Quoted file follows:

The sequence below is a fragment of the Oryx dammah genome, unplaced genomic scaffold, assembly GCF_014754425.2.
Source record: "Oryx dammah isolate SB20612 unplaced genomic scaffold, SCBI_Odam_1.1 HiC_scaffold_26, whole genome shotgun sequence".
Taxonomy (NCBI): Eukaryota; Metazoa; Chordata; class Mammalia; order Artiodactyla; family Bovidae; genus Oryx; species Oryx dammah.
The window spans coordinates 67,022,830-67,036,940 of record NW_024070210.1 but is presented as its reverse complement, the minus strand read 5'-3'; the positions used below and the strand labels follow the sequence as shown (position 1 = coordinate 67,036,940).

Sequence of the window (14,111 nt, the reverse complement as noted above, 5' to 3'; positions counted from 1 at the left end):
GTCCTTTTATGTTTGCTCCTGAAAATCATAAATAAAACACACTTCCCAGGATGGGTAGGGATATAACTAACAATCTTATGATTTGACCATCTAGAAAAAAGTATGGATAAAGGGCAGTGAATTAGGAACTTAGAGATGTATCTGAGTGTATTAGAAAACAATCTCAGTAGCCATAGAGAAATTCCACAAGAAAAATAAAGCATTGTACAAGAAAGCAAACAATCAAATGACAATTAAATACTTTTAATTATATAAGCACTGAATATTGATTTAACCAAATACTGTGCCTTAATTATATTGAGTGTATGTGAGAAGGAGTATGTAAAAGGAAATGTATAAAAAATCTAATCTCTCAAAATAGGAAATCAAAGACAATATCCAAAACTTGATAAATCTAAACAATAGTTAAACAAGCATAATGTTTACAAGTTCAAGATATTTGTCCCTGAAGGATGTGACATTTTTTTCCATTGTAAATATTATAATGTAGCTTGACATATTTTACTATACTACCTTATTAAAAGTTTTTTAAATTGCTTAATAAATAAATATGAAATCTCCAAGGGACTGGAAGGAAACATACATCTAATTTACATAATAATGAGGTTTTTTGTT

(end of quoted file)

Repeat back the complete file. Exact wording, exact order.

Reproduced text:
The sequence below is a fragment of the Oryx dammah genome, unplaced genomic scaffold, assembly GCF_014754425.2.
Source record: "Oryx dammah isolate SB20612 unplaced genomic scaffold, SCBI_Odam_1.1 HiC_scaffold_26, whole genome shotgun sequence".
Taxonomy (NCBI): Eukaryota; Metazoa; Chordata; class Mammalia; order Artiodactyla; family Bovidae; genus Oryx; species Oryx dammah.
The window spans coordinates 67,022,830-67,036,940 of record NW_024070210.1 but is presented as its reverse complement, the minus strand read 5'-3'; the positions used below and the strand labels follow the sequence as shown (position 1 = coordinate 67,036,940).

Sequence of the window (14,111 nt, the reverse complement as noted above, 5' to 3'; positions counted from 1 at the left end):
GTCCTTTTATGTTTGCTCCTGAAAATCATAAATAAAACACACTTCCCAGGATGGGTAGGGATATAACTAACAATCTTATGATTTGACCATCTAGAAAAAAGTATGGATAAAGGGCAGTGAATTAGGAACTTAGAGATGTATCTGAGTGTATTAGAAAACAATCTCAGTAGCCATAGAGAAATTCCACAAGAAAAATAAAGCATTGTACAAGAAAGCAAACAATCAAATGACAATTAAATACTTTTAATTATATAAGCACTGAATATTGATTTAACCAAATACTGTGCCTTAATTATATTGAGTGTATGTGAGAAGGAGTATGTAAAAGGAAATGTATAAAAAATCTAATCTCTCAAAATAGGAAATCAAAGACAATATCCAAAACTTGATAAATCTAAACAATAGTTAAACAAGCATAATGTTTACAAGTTCAAGATATTTGTCCCTGAAGGATGTGACATTTTTTTCCATTGTAAATATTATAATGTAGCTTGACATATTTTACTATACTACCTTATTAAAAGTTTTTTAAATTGCTTAATAAATAAATATGAAATCTCCAAGGGACTGGAAGGAAACATACATCTAATTTACATAATAATGAGGTTTTTTGTT